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The achievement of manpower mobilization, 1945


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#1 dbf

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Posted 03 February 2009 - 03:48 PM

An excerpt from the publication ‘What Britain Has Done 1939-1945‘, issued by The Ministry of Information in 1945


THE ACHIEVEMENT OF MANPOWER MOBILIZATION

Perspective

Great Britain’s population of effective working age (males aged 14-64 and females aged 15-59) is relatively limited. At 30th June, 1944, it totalled 31,930,000. Of this figure 22 million had been mobilized by the same date.
The remaining 10 million consisted mainly of housewives, billetees, evacuees and invalids, and of students and schoolchildren over fourteen, and invalids (including war invalids).

British manpower mobilization has accordingly been of the most stringent order. Of all the factors in war production manpower is particularly vital for Britain. It is also the most stable, and Britain has had to make the maximum effective use of her resources of manpower and good organization in order to make good destruction of plant, factories, ports, railways, etc., by enemy action, and offset difficulties in the import of raw materials, shortages, etc. Over and above this, millions of British men and women have been taken out of production for the armed and auxiliary services and for whole-time civil defence. Yet the total volume of production has been increased.


Performance

The magnitude of the task which the total mobilization of available manpower involved is shown by the fact that since the beginning of the war those responsible have had to deal with more than 30,000,000 registrations for national service of one kind or another.

Of the figure of 15,910,000 males aged 14-64, 14,896,000 (or 93.6 per cent) had been mobilized in June 1944.

Of these, 4½ million were in the services, 225,000 in whole-time Civil Defence, 3,210,000 in the munitions industries, 4,059,000 in other essential work and 2,900,000 in other full-time employment.

The total of 4½ million serving in the Armed Forces of the United Kingdom, compared with less than half a million at the beginning of the war, had been reached in spite of the casualties of five years of war. Including the number killed, missing, taken prisoner, or released on medical and other grounds, the total number of men who have served or are serving in the Armed Forces of the United Kingdom during this war is over 5½ million.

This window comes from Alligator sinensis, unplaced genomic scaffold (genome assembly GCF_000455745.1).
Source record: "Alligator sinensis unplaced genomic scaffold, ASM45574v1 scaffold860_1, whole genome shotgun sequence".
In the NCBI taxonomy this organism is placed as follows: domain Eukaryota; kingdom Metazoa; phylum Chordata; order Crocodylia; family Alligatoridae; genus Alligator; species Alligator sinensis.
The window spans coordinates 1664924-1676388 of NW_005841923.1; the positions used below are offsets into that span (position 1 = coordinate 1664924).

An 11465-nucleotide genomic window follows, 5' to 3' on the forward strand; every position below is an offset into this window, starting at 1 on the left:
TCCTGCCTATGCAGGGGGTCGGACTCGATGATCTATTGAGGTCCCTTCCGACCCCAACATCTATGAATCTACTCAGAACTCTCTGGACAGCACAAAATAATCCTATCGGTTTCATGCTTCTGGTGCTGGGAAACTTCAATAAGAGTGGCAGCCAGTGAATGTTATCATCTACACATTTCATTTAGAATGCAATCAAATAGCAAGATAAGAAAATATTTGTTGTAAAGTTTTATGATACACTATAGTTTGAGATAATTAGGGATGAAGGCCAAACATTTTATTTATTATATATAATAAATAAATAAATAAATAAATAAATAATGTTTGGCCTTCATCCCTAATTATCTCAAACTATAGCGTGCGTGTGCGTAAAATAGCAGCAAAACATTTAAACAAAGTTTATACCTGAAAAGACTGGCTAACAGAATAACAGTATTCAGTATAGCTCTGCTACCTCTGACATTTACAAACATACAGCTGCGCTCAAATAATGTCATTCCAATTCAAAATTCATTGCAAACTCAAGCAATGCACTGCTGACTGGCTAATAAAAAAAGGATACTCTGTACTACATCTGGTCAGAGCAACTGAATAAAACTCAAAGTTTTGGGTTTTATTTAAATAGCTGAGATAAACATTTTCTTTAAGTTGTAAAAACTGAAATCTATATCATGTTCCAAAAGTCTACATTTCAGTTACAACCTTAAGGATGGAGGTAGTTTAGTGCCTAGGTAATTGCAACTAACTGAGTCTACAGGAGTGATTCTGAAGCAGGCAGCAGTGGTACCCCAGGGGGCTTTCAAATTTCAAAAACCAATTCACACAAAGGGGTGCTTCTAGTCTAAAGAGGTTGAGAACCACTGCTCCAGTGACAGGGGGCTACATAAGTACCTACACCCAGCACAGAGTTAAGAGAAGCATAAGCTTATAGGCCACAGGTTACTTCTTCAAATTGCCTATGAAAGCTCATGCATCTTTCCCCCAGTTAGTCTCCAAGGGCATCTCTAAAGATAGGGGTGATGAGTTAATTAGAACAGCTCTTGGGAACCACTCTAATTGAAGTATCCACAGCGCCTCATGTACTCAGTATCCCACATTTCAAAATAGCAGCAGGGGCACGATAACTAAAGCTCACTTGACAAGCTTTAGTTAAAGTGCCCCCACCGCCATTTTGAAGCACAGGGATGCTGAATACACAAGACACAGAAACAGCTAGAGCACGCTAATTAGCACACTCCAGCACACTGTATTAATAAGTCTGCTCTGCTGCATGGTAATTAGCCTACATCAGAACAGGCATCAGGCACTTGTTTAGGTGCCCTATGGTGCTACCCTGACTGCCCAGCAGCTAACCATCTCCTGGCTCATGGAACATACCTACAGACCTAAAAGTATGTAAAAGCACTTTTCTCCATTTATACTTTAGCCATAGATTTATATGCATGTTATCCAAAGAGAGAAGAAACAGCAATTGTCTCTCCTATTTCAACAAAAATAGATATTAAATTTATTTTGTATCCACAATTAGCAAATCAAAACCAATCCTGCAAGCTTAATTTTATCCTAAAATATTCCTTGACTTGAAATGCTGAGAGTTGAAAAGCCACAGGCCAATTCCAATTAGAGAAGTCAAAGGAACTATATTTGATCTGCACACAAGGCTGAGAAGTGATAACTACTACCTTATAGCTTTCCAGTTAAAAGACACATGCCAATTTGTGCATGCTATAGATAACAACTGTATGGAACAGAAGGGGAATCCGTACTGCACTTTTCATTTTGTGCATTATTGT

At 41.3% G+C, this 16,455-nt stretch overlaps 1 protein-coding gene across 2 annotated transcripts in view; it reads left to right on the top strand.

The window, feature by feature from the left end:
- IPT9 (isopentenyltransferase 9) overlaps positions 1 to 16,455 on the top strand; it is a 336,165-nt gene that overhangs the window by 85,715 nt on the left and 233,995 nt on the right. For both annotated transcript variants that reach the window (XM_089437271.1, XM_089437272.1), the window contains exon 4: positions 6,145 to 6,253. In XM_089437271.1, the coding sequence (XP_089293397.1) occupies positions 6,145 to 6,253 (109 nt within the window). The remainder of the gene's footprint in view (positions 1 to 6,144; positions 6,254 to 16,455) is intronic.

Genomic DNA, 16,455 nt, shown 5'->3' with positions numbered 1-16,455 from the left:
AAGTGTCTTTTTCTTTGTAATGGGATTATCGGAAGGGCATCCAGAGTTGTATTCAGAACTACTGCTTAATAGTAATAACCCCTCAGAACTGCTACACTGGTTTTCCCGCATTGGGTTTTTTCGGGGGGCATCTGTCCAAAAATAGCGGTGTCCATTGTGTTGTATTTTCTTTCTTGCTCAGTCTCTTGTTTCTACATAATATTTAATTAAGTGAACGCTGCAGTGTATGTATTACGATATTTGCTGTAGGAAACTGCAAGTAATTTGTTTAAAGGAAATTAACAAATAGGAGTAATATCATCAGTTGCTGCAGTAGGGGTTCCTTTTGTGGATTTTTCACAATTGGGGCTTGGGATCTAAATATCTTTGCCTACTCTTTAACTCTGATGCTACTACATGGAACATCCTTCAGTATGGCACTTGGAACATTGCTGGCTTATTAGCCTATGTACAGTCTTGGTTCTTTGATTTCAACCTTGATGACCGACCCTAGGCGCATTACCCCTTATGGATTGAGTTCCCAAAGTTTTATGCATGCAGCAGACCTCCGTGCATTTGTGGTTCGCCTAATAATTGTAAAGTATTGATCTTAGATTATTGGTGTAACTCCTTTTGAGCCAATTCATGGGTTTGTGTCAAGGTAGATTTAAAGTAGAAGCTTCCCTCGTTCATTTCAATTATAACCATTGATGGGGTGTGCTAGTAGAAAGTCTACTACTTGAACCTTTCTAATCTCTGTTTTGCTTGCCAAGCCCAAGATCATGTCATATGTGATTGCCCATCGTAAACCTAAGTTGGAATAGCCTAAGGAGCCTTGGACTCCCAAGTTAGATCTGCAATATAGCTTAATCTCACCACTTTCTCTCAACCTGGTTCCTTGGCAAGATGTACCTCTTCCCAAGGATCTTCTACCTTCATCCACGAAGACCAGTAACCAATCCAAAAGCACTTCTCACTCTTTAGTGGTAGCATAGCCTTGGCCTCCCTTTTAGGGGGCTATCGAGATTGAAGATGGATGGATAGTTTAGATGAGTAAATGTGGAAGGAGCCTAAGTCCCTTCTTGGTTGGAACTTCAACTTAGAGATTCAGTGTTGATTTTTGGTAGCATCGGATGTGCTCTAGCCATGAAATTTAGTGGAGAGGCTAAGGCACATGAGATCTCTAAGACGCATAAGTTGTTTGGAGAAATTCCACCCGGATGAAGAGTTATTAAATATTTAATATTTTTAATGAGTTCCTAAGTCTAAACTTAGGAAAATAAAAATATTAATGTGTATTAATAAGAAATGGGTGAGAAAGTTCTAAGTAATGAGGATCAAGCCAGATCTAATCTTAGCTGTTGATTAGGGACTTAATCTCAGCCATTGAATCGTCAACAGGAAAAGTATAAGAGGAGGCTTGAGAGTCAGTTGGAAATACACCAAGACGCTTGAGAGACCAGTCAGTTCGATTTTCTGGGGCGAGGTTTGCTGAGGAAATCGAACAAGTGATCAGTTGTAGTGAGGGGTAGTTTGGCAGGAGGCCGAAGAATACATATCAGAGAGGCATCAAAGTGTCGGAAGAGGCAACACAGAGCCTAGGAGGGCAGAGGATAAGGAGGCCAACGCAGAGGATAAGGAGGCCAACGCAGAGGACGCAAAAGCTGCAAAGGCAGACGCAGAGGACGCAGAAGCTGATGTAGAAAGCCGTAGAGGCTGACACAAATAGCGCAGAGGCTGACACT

These men have been drawn mainly from the younger age groups. 57 per cent of all men between the ages of eighteen and forty have served or are still serving in the Armed Forces. The other men in these age groups have been retained in industry because of special skill, particularly in making munitions, or because they were unfit for service in the Armed Forces.

Those neither in the Services nor in whole-time Civil Defence, were giving additional service in their spare time - 1¾ million in the Home Guard, 1¼ million in part-time Civil Defence, and most of the remainder were performing forty-eight hours a month Fire Guard duties. These additional duties were obligatory for men who did less than sixty and women who did less than fifty-five hours a week in their employment.

Of the total of 16,020,000 women aged 14/59, 7,120,000 had been mobilized in June 1944.

Of these, 467,000 were in the Auxiliary Services, 56,000 in whole-time Civil Defence, 1,851,000 in the munitions industries, 1,644,000 in other essential work and 3,102,000 in other full-time employment. The remainder were mainly housewives.

Some 900,000 were doing part-time work in industry (but have been included in the figures on the basis of two being equivalent to one whole-time worker) and 350,000 were doing part-time Civil Defence work.

Many others were doing war work in a variety of ways as members of salvage parties, collectors for Savings Groups, making and distributing hospital supplies, comforts for the Forces, and the Merchant Navy, etc.

Great Britain in 1941 was the first country to conscript women for the uniformed Auxiliary Services.

Of women in the 18-40 age groups, 90 per cent of the single women are working and over 80 per cent of the married women and widows without children.

Of women in the 18-50 age groups, 750,000 married women and widows with children and 2,000,000 without children are in paid employment.
Of single women in the 55-60 age group, 100,000 are in paid employment, excluding those in private domestic service.

At least 1,000,000 women of all ages are rendering voluntary service.

Women have played a magnificent part in freeing men for the forces or heavy industry.

In 1943, 40 per cent of the employees in the aircraft industry were women as compared with 12 per cent in 1940. In the engineering and allied industries the corresponding figures are 35 per cent in 1943 and 16 per cent in 1940.

About half of all the workers in the chemical and explosives industry are women.

In the munitions industries, including shipbuilding and heavy engineering, one worker in every three is a woman.